Simulating Complex Crisis Response: Key Learnings for the Board

By Kris Pederson


Crisis Management Resilience Risk Kris Pederson

Operating in an environment of relentless “permacrisis” has boards and management teams focused on building resilience and seeking advantage amid the volatility. One practice that serves executives and directors alike in this regard is conducting crisis response tabletop exercises.

To help directors experience firsthand the value of these exercises, the EY Center for Board Matters ran an interactive workshop at the recent NACD Summit. Directors had the chance to step into the shoes of a board and senior management team as they responded to a series of significant, company-shaking events. I took part in the experience myself, teaming up with fellow directors to navigate the board’s role in complex crisis response.

I came away from this experience with practical takeaways for overseeing crisis management and building resiliency in today’s risk environment. I also learned some leading practices for crisis simulations to help directors and executives maximize the value of these exercises.

Crisis Simulation Leading Practices

Tabletop exercises are an excellent way to build organizational muscle that enables better crisis response. These exercises help management and boards test various protocols and response plans, allowing them to see how the company reacts under stress. Leading practices that companies can follow to optimize these exercises include the following:

  • Don’t let crisis simulations become routine. Throw in some curveballs. While traditional tabletop exercises may focus on one scenario, usually a cyber breach, crises today are more rapid and interconnected. They rarely revolve around one issue. Our workshop had directors navigate multiple, simultaneous crisis events. Whether it’s a company incident going viral with negative impacts while an activist demands board seats or war breaking out, requiring the rerouting of global supply chains when a CEO is incapacitated, these types of simulations bring the complexity up a notch with multiple injects.
  • Make it feel real. Create a level of tension that would exist in a real crisis by not notifying leaders of the exercise what’s coming. Simulate crisis events that are realistic threats based on the actual risks in the company’s value chain. Management should practice its response to how some of the biggest potential threats on the horizon—the “gray rhino” risks—may actually play out to road test current plans and organizational capabilities.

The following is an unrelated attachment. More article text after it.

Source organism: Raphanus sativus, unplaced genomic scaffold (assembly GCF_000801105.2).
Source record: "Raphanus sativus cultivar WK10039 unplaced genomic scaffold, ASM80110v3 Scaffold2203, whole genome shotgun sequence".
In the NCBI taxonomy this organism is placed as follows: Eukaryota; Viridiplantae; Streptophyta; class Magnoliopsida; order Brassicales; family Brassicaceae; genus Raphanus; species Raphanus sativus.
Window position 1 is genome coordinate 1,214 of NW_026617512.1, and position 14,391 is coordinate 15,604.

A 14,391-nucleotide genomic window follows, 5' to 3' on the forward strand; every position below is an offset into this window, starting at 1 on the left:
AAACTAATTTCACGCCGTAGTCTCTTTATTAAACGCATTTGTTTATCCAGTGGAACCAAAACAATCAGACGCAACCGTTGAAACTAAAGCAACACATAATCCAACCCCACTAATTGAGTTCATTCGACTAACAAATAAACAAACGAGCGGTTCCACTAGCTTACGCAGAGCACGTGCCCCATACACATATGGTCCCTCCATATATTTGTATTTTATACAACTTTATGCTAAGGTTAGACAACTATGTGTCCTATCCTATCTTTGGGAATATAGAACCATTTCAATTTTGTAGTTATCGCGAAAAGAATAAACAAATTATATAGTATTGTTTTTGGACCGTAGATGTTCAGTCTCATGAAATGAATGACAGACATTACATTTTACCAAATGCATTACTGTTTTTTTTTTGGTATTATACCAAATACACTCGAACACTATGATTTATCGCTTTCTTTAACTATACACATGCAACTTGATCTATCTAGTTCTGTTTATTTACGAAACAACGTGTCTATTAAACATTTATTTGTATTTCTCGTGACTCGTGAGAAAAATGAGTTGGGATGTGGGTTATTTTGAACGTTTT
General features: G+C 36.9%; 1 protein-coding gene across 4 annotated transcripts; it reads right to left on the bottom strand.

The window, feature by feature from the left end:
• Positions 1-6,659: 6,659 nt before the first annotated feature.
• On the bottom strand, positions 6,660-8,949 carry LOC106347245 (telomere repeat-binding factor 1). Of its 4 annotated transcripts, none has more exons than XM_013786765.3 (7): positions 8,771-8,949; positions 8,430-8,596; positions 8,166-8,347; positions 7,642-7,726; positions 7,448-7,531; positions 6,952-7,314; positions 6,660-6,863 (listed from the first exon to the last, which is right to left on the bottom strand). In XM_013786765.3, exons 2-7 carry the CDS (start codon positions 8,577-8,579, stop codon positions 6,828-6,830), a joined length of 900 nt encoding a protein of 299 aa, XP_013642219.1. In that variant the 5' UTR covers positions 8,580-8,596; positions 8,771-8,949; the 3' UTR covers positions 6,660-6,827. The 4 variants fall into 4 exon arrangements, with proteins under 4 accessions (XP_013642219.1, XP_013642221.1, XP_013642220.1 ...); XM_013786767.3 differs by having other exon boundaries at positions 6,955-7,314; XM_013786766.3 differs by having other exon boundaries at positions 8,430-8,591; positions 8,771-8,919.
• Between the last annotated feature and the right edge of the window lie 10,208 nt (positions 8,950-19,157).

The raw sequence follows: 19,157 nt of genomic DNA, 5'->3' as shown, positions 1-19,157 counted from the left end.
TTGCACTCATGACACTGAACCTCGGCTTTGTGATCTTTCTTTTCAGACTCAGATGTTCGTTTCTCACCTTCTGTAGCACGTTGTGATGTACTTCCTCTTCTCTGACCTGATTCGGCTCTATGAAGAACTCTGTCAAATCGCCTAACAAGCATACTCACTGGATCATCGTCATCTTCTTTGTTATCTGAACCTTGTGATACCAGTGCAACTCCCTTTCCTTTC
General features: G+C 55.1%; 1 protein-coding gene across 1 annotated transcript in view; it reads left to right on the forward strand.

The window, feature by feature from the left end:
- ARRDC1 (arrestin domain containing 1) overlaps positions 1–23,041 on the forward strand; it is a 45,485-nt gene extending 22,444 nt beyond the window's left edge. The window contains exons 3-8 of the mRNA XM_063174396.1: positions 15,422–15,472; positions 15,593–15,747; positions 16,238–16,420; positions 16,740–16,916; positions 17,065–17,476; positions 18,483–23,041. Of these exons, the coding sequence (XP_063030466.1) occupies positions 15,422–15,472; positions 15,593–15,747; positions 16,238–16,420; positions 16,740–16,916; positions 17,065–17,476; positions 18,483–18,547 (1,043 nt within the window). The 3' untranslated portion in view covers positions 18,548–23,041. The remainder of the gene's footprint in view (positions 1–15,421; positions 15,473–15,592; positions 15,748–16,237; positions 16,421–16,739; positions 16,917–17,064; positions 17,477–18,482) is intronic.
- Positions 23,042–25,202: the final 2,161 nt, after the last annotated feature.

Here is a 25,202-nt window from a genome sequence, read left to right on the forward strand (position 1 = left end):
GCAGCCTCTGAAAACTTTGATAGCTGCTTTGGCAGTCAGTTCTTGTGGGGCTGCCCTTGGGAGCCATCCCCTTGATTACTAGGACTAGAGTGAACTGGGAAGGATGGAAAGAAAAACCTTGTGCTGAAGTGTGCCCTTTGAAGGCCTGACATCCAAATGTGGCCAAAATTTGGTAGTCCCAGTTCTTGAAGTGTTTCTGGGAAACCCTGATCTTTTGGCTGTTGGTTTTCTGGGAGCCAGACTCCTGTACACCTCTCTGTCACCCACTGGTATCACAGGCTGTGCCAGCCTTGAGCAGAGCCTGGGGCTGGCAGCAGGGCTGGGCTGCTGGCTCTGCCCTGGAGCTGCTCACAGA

• Talk things through and work as a team to achieve the best collective thinking. This is a brainstorming exercise. It’s best to think out loud to spur others’ ideas, push the discussion forward and reach better answers collectively. As one director in our workshop aptly put it, “Working together as a team, we are more effective than we are as individuals: 1 + 1 = 3.”
  • Incorporate lessons learned into the crisis response plan and relevant policies. An effective tabletop exercise may expose governance gaps that need to be closed or show where advance preparation needs to take place (e.g., the need to develop a robust emergency CEO succession plan or clarify the information escalation chain). Don’t let these important lessons go to waste.

Three Takeaways for Overseeing Crisis Management

My fellow directors and I came away from the workshop with tactical tips for board governance through crisis. These were most valuable for me:

  1. Ask how management has identified and readied both the internal team and external advisors that will guide the company.  Allocating internal leaders to handle specific kinds of crises allows them to build the knowledge they’ll need and to be prepared to move quickly. But just looking internally is not sufficient as the list of external advisors that the company may need to tap into is a long one, covering all aspects of a crisis including: legal, regulatory, public relations, communications, and cyber forensics. These advisors should be vetted and engaged in advance. As one of my EY colleagues likes to say, “You don’t want to be exchanging business cards in a crisis.”
  2. Learn whether decisions that can be preempted have been tackled in advance. For example, drafting press releases and public statements that address different scenarios, determining policies around paying ransomware, emergency CEO succession planning, making some advance decisions, and doing prework where possible can position the company for more agility and time while a crisis unfolds.
  3. Ask about crisis simulation exercises and how management is incorporating key learnings into its response planning. Just as a company would do a postmortem to reflect on lessons learned from an actual crisis, tabletop exercises should be mined for opportunities to re-evaluate policies, close governance gaps, and strengthen communication protocols. Management reports to the board on the kinds of scenarios being tested and the key learnings being integrated into response plans can reinforce incremental improvement. 

Lessons in crisis management and governance are ones we are all continuing to learn and relearn in a world of ongoing volatility and dynamic, multidimensional risks. Thankfully, complex crisis simulations are an energizing, productive, and even fun way to help boards and management teams prepare for inevitable crises and build the resilience they need.

EY is an NACD partner, providing directors with critical and timely information, and perspectives. EY is a financial supporter of the NACD.

The views reflected in this article are the views of the author and do not necessarily reflect the views of the global EY organization or its member firms.

Kris Pederson
Kris Pederson, NACD.DC, is the Americas leader of the EY Center for Board Matters.